As President Donald Trump escaped Washington on Friday for his first overseas trip, the White House announced that he wasn't yet ready to reveal his pick to replace James Comey, the FBI director he brazenly fired the previous week. But one name on his list appeared to be ahead of the others: former Sen. Joe Lieberman, the onetime Democrat who was Vice President Al Gore's running mate in the 2000 presidential campaign.
Lieberman may not be an odd choice for Trump. He finished up his Senate career as an independent. Perhaps more important, since leaving the Senate in 2013, Lieberman has been a senior counsel at the Kasowitz Benson Torres law firm, which has defended Trump in numerous disputes over the years. But as a member of that law firm, Lieberman also had the unusual job of promoting and representing a Libyan businessman and politician who tried to court an alleged terrorist accused of leading the 2012 attack on the Benghazi compound that killed Ambassador Christopher Stevens and three other Americans.
In Lieberman's final days as a senator, a reporter asked him if he would become a lobbyist. "No, I'm not going to do that," he replied. But in November 2013, as Politico reported at the time, his law firm signed up as a foreign agent for Basit Igtet, a Libyan businessman and activist who was considering running for prime minister in Libya. Igtet made his money through assorted ventures in Switzerland, where his family had sought exile. He married Sara Bronfman, the daughter of Edgar Bronfman, who had been the billionaire chairman of Seagram and the president of the World Jewish Congress. The foreign agent registration form filed at the Justice Department noted that Lieberman would be part of the team handling this $100,000 project that would provide "government relations services" to Igtet.
A Benghazi native, Igtet was a long-shot candidate for prime minister. As Forbes noted, "Igtet believes he's got the technocratic prowess to transform his country of six million people from the brink of civil war into the crown jewel of northern Africa. But skeptics say his status as a longtime expatriate and his lack of national security experience leave him ill-prepared to grasp control of deteriorating relations among warring rebel factions, police and the army." And having a Jewish wife was probably not an asset.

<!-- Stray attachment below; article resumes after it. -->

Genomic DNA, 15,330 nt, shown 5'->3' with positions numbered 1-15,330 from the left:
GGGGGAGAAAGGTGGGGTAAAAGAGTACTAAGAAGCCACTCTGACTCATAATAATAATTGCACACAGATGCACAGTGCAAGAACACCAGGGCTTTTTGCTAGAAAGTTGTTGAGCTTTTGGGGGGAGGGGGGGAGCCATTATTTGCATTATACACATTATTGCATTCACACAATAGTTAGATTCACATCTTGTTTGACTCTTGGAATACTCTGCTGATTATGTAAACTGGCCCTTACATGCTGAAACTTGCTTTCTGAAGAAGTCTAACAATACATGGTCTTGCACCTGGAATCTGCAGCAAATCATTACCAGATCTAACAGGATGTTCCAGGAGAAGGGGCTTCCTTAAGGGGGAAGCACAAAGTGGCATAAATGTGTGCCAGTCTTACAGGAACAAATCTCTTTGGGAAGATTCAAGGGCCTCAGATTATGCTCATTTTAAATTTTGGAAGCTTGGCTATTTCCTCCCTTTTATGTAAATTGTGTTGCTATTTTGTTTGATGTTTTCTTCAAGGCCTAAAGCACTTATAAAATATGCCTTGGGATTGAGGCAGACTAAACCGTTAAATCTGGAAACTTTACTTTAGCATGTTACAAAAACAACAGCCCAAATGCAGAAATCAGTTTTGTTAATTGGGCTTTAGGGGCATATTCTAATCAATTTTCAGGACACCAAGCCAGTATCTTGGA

As part of his campaign, Igtet emphasized his connections to the United States, pointing out his wife was involved with the US-Libya Chamber of Commerce and boasting that he personally knew Secretary of State John Kerry and Sen. John McCain. But Foreign Policy reported in early 2014 that as part of his campaign, he also sought out a terrorist suspect wanted by the United States for orchestrating the attack on the Benghazi facility:
Igtet not only has built ties with America's friends, he's also met with its enemies. He sat down last year with Ahmed Abu Khattala, the Benghazi militant charged by the Justice Department for his involvement in the 2012 attack on the American mission in Benghazi that killed US Ambassador J. Christopher Stevens. The State Department declared Abu Khattala a specially designated global terrorist in January.
Igtet says he told Abu Khattala that he is opposed to Libyans "being kidnapped or transferred somewhere else"—a reference to the U.S. policy of rendition, which Libyans saw firsthand last year when US commandos snatched al Qaeda suspect Abu Anas al-Libi off a Tripoli street and eventually brought him to New York to stand trial. Abu Khattala fears this could be his own fate.
"We are Libyans, this is our country and if someone has done something wrong here, they have to be judged in this country," said Igtet. "Abu Khattala told me he is sure of his innocence. He said he has no problem to go to the court in Benghazi and face these issues there."
Khattala never made it to a Benghazi court. In June 2014, he was captured by US special forces in a villa south of Benghazi, interrogated on a Navy ship for 13 days, and brought to the United States. US prosecutors have accused him of being a ringleader of the Benghazi assault. He has denied the charge. His trial is scheduled to begin in September.
Contacted by Mother Jones, Lieberman's office said he was not available for comment.
When Khattala was nabbed, he was one of the FBI's most-wanted terrorists, and bureau agents participated in the mission that grabbed him. Yet months earlier, Lieberman was working for a Libyan who had reached out to Khattala. Now, Lieberman may be Trump's choice for FBI chief. If Lieberman does end up in the job, it will certainly be a first: an FBI director who once was a foreign agent for an overseas politician who cozied up to an alleged terrorist accused of killing Americans.
Will Republicans and conservatives care about this Benghazi connection?